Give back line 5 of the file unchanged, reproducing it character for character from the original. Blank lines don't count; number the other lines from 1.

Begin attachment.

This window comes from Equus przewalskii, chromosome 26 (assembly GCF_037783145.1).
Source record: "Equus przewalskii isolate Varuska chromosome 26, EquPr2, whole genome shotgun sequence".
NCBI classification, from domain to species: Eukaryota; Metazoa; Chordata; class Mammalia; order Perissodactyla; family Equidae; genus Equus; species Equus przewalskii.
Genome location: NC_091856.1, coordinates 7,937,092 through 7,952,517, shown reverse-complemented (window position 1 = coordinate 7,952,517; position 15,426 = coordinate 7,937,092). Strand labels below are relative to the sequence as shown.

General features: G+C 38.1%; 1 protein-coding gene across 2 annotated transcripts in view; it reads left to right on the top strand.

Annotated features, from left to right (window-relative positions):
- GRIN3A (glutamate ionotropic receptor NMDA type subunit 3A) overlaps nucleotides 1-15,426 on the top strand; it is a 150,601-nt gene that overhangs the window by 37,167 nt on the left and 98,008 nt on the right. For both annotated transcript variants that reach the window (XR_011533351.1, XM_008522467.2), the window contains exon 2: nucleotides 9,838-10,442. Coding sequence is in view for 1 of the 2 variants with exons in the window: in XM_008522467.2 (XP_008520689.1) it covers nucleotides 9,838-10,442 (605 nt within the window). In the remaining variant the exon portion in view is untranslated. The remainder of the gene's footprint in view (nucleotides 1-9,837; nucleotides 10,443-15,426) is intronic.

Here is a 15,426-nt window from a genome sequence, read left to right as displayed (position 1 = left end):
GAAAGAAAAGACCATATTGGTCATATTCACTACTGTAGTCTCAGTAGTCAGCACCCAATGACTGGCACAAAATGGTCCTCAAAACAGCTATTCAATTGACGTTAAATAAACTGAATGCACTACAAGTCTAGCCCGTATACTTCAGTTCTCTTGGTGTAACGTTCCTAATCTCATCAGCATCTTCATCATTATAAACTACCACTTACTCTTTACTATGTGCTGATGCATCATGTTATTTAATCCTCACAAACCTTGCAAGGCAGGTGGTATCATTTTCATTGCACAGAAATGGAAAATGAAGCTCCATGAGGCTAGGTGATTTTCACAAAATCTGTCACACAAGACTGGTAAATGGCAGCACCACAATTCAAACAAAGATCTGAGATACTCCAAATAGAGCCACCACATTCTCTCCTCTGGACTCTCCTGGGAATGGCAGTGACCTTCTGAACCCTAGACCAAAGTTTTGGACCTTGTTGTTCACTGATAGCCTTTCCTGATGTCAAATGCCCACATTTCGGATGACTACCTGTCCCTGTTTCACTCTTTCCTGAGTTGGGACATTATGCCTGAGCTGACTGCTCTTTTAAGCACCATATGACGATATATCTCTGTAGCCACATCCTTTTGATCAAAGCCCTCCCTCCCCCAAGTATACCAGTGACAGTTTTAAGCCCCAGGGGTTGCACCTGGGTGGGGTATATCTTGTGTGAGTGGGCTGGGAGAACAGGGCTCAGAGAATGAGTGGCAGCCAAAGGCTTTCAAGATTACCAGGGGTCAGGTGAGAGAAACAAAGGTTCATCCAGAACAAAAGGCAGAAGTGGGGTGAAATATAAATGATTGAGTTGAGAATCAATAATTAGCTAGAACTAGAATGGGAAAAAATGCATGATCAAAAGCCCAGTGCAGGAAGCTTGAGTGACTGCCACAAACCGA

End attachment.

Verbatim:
General features: G+C 38.1%; 1 protein-coding gene across 2 annotated transcripts in view; it reads left to right on the top strand.